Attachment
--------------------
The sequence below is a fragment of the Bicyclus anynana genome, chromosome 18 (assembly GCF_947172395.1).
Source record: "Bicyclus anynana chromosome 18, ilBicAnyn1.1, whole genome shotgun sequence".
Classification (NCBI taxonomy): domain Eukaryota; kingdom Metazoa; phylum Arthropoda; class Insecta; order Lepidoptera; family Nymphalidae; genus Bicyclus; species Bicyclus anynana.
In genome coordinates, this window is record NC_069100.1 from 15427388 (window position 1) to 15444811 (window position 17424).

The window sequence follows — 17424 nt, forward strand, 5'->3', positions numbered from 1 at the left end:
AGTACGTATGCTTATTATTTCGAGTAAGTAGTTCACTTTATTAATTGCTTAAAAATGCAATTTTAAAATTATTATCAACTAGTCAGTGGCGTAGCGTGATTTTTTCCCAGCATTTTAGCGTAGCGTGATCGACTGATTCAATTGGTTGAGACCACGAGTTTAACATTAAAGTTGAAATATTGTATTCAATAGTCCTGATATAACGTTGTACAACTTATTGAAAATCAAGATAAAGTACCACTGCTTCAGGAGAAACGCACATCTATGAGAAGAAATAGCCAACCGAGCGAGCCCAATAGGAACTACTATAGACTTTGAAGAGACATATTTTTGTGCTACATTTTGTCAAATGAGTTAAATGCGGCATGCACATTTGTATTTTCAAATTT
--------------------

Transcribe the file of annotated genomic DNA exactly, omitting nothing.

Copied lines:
The sequence below is a fragment of the Bicyclus anynana genome, chromosome 18 (assembly GCF_947172395.1).
Source record: "Bicyclus anynana chromosome 18, ilBicAnyn1.1, whole genome shotgun sequence".
Classification (NCBI taxonomy): domain Eukaryota; kingdom Metazoa; phylum Arthropoda; class Insecta; order Lepidoptera; family Nymphalidae; genus Bicyclus; species Bicyclus anynana.
In genome coordinates, this window is record NC_069100.1 from 15427388 (window position 1) to 15444811 (window position 17424).

The window sequence follows — 17424 nt, forward strand, 5'->3', positions numbered from 1 at the left end:
AGTACGTATGCTTATTATTTCGAGTAAGTAGTTCACTTTATTAATTGCTTAAAAATGCAATTTTAAAATTATTATCAACTAGTCAGTGGCGTAGCGTGATTTTTTCCCAGCATTTTAGCGTAGCGTGATCGACTGATTCAATTGGTTGAGACCACGAGTTTAACATTAAAGTTGAAATATTGTATTCAATAGTCCTGATATAACGTTGTACAACTTATTGAAAATCAAGATAAAGTACCACTGCTTCAGGAGAAACGCACATCTATGAGAAGAAATAGCCAACCGAGCGAGCCCAATAGGAACTACTATAGACTTTGAAGAGACATATTTTTGTGCTACATTTTGTCAAATGAGTTAAATGCGGCATGCACATTTGTATTTTCAAATTT